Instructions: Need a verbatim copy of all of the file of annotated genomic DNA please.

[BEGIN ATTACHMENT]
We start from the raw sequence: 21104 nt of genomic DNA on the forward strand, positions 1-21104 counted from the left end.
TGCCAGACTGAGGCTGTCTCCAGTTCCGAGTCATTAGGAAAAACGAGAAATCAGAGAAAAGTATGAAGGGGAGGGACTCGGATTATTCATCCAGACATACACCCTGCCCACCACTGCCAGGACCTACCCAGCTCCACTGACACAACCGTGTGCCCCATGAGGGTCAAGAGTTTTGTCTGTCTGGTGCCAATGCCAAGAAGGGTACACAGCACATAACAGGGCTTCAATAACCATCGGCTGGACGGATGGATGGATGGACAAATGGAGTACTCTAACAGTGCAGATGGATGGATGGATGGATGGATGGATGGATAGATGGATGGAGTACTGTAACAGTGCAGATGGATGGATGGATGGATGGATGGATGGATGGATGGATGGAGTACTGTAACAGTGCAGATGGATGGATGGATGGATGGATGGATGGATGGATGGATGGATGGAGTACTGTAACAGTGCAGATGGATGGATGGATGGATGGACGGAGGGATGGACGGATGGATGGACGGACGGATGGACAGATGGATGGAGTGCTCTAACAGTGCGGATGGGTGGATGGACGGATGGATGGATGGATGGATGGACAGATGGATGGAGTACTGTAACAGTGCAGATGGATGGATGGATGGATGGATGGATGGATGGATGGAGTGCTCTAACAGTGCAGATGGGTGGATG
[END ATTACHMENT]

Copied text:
We start from the raw sequence: 21104 nt of genomic DNA on the forward strand, positions 1-21104 counted from the left end.
TGCCAGACTGAGGCTGTCTCCAGTTCCGAGTCATTAGGAAAAACGAGAAATCAGAGAAAAGTATGAAGGGGAGGGACTCGGATTATTCATCCAGACATACACCCTGCCCACCACTGCCAGGACCTACCCAGCTCCACTGACACAACCGTGTGCCCCATGAGGGTCAAGAGTTTTGTCTGTCTGGTGCCAATGCCAAGAAGGGTACACAGCACATAACAGGGCTTCAATAACCATCGGCTGGACGGATGGATGGATGGACAAATGGAGTACTCTAACAGTGCAGATGGATGGATGGATGGATGGATGGATGGATAGATGGATGGAGTACTGTAACAGTGCAGATGGATGGATGGATGGATGGATGGATGGATGGATGGATGGAGTACTGTAACAGTGCAGATGGATGGATGGATGGATGGATGGATGGATGGATGGATGGATGGAGTACTGTAACAGTGCAGATGGATGGATGGATGGATGGACGGAGGGATGGACGGATGGATGGACGGACGGATGGACAGATGGATGGAGTGCTCTAACAGTGCGGATGGGTGGATGGACGGATGGATGGATGGATGGATGGACAGATGGATGGAGTACTGTAACAGTGCAGATGGATGGATGGATGGATGGATGGATGGATGGATGGAGTGCTCTAACAGTGCAGATGGGTGGATG